Srimanta Shankardeva, who had spearheaded the Neo-Vaishnava Bhakti movement in Assam and its neighborhood, was the harbinger of an extra-ordinary resurgence in the life of this region. The movement had simple ramifications – spiritual, social, cultural, literacy and artistic. Saint and visionary, poet and dramatist, musician and painter – Srimanta Sankardeva was a many-splendorous personality. Ably and enthusiastically assisted by his equally gifted spiritual heir Madhavdeva, Sankardeva galvanized the diverse ethnic elements of the society into a unified and inspired mass with the lofty ideal of service to God through service to humanity. The Sankardeva movement broke down the irrational barriers of caste, creed and ritualism, and brought the newly emergent society into close touch with the finest spiritual and cultural values that have been the hallmarks of the Indian Civilization.
It was largely due to the deep and pervasive influence of the teachings of Srimanta Sankardeva that the Assamese society had come to acquire certain outstanding traits that still mark it out from those of most parts of India.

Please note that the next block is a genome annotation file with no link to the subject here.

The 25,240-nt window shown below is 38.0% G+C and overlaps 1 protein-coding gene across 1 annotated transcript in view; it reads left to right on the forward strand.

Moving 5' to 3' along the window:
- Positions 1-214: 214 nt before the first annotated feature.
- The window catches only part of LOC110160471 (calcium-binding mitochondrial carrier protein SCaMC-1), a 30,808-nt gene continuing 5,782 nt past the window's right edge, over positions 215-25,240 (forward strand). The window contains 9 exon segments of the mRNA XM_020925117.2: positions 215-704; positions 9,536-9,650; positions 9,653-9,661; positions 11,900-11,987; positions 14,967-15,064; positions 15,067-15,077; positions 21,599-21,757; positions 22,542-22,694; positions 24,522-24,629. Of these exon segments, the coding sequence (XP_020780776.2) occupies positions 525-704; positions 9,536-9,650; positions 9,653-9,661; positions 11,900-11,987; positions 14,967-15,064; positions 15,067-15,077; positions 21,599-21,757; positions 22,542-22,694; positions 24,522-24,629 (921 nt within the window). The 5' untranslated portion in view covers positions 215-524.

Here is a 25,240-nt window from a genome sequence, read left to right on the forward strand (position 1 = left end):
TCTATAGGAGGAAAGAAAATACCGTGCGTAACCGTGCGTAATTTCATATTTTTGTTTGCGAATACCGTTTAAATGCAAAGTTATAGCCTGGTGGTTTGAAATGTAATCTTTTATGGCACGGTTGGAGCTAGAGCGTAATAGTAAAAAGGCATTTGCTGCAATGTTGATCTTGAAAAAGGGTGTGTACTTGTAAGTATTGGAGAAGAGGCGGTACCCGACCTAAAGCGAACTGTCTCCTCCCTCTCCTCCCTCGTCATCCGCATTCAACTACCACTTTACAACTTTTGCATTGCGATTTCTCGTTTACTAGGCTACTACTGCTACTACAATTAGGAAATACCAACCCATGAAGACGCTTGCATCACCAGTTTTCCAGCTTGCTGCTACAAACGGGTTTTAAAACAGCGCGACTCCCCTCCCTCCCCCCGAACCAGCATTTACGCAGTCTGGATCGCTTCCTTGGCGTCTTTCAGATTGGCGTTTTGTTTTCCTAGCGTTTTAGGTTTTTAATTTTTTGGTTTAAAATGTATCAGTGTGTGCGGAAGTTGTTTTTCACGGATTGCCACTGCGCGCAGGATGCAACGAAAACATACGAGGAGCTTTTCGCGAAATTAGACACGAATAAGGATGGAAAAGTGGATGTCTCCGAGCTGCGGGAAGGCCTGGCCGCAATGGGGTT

Assamese Neo-Vaishnava traditional lore is replete with legends, tales and anecdotes. Assam, in the fifteenth century presented a motley picture of diverse shades and grades of culture. The majority of the people belonged to non-Aryan tribes having distinct manners, customs and religious beliefs. Those who professed Hinduism loosely adhered to Vaishnavism or Saivism; Saktism bordering on extreme Tantricism, was also widely prevalent. The followers of these cults were all found indulging in evil practices like animal and sometimes even human sacrifices, magical rites, spells and the like. It was based on the philosophy of palate and sensual pleasures. The economically backward classes and the socially downtrodden became the victims of such ghastly practices. At the other end of the religious spectrum were the bulk of the indigenous tribal population who followed their indigenous tribal faiths. Bringing all these diverse communities and warring factions under a systematized religious code and conduct of life and to provide the masses with a mode of worship, which would be simple and at the same time accessible to all was what constituted the pressing need of the time. Against this backdrop, Srimanta Sankardeva appeared on the scene. Srimanta Sankardeva undertook the difficult and arduous task of a reformer at a juncture of acute crisis in Assamese society and polity. The Neo-Vaishnavite movement initiated by Srimanta Sankardeva in Assam in the latter period of the 15th century ushered in an era of socio-cultural renaissance in Assam, humanist in content and popular in form, in literature as well as in the vocal and visual arts. The movement was at once unique in nature and revolutionary in terms of its impact. The uniqueness of the movement lay in the fact that unlike other contemporary cults in the rest of India, Srimanta Sankardeva’s Neo-Vaisnavism rested not on a discursive reasoning and abstract thinking but its emphasis was more on ethnic integration, societal reforms and spiritual uplift through an innovative mode of religious conduct based on indigenous elements of the region, at a time when the society in Assam was in a turmoil fragmented and faction-ridden as it was. It was revolutionary in the sense that Neo-Vaisnavism in Assam meant not only a religious faith but a way of life. It encompassed their social, cultural and religious spheres even as it brought about a change in very outlook on life and the world. Neo-Vaisnavism stands out among the different Bhakti cults of India in terms of its unique and innovative character, which found expression in the move to create an egalitarian civil society based on the shared values of fraternity, equity, humanism and democracy.